Arguably, comprehend languages and tongues
The Ring confers immunity to magic that "allows other creatures ... to determine whether you are lying. Not, you'll notice, magic that determines whether you are lying, but magic that would allow another creature to reach such a conclusion.
So if I don't speak your language, and you use a spell to understand my speech, and I'm obviously lying to you (say I'm a bad liar and contradict myself), the magic is allowing you to determine that I'm lying, because otherwise you don't know what I'm saying. Therefore I'm immune to the magic and you can't comprehend my speech while I have the Ring on.
Note that the immunity has to apply even when I'm not lying, or else the spell would still enable you to determine that I'm lying by the fact that your translation stops working.
Arguably, any kind of scrying magic
"Prof. Moody": Good morning class! I'm Professor Moody! Constant vigilance! Today we're going to learn summon greater demon for legitimate educational reasons.
Hermione: Locate creature Professor Moody!
If the imposter is wearing a Ring of Mind Shielding, the magic should be unable to confirm or deny his claim to be Professor Moody, since this would allow Hermione to determine that he's lying. In fact no scrying magic can provide corroboration for any true or false statement of fact he's ever made. Or might make in the future. He emits a light cone of magical inscrutability in both directions.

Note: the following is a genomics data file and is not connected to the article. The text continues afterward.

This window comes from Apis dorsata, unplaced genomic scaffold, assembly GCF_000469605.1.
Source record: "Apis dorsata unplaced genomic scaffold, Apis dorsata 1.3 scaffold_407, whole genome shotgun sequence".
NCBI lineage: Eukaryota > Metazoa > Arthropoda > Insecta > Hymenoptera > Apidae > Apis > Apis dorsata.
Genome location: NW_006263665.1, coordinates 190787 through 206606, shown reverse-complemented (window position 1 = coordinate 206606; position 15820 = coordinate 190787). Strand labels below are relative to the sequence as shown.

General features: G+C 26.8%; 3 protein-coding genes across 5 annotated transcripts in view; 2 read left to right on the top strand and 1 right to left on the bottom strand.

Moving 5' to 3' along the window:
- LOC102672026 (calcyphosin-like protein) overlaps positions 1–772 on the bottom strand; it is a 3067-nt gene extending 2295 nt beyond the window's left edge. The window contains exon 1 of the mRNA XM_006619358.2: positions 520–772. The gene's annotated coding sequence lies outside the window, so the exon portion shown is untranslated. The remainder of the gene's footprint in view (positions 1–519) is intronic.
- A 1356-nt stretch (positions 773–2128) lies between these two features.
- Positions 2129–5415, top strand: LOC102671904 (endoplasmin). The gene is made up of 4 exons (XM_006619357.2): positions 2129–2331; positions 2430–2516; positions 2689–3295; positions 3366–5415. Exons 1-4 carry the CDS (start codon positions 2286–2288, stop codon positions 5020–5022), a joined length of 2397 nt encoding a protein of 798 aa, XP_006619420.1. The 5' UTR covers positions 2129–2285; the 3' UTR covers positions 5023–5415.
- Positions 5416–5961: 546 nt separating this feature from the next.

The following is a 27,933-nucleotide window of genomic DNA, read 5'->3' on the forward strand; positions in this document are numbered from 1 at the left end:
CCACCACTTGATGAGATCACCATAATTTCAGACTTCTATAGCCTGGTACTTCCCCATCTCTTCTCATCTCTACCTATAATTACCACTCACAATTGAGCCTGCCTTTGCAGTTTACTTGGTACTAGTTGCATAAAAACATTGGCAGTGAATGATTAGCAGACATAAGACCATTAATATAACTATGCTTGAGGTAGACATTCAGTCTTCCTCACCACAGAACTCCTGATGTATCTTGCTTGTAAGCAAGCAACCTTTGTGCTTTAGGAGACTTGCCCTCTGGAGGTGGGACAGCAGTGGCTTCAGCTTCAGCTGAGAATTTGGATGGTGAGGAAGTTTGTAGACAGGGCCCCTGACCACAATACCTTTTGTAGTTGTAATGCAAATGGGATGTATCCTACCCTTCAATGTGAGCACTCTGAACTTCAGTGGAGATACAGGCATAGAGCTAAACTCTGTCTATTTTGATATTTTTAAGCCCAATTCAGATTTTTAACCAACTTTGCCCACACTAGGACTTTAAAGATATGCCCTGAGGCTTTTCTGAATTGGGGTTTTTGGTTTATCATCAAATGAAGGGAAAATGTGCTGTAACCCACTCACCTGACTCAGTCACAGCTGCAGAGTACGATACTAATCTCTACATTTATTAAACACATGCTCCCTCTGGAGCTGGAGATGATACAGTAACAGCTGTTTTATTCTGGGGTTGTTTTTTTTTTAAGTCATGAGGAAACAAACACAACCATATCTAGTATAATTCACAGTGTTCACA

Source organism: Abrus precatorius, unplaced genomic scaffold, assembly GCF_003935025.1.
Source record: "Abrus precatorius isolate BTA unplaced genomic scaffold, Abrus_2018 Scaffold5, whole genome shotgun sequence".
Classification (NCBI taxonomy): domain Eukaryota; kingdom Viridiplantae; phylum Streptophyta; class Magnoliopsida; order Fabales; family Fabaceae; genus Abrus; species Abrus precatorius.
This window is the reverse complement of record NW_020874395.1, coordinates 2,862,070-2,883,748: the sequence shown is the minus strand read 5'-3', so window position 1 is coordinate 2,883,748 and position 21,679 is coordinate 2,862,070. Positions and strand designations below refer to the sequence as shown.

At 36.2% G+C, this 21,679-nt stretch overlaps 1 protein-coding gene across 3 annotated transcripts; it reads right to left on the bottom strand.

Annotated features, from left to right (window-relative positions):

And now things go off the rails
Alice: Hey, is that a Ring of Mind Shielding?
Alice: casts identify
If identify works, then it will confirm that Bob is lying. If identify doesn't work, then it also reveals that Bob is lying.
Possible solutions to the paradox are:
- Lots of other magic items resist being identified, so this by itself is not strong evidence that it's a Ring of Mind Shielding.
- Divination magic is generally unable to determine if something is a Ring of Mind Shielding. No actual Rings need to be present for this to happen. The abstract category of Rings of Mind Shielding resists magic.
- Identify will work just fine, but Alice will be weirdly unable to conclude that Bob is or isn't lying. Maybe she'll forget what he said, or assume he didn't know what the ring did, or just never be able to put the two facts together.
- The Ring will prevent Bob from answering the question in the first place, so that he can neither lie nor tell the truth about it.
- Or this whole line of reasoning is wrong and this particular magic immunity conferred by the Ring only protects against actual lie-detecting magic, if there is any, which there isn't in any published source as of yet. (Except for detect thoughts, which is already blocked by the Ring's other effects.)
I think the last of these is probably the intended function of the item, but it's the least fun option.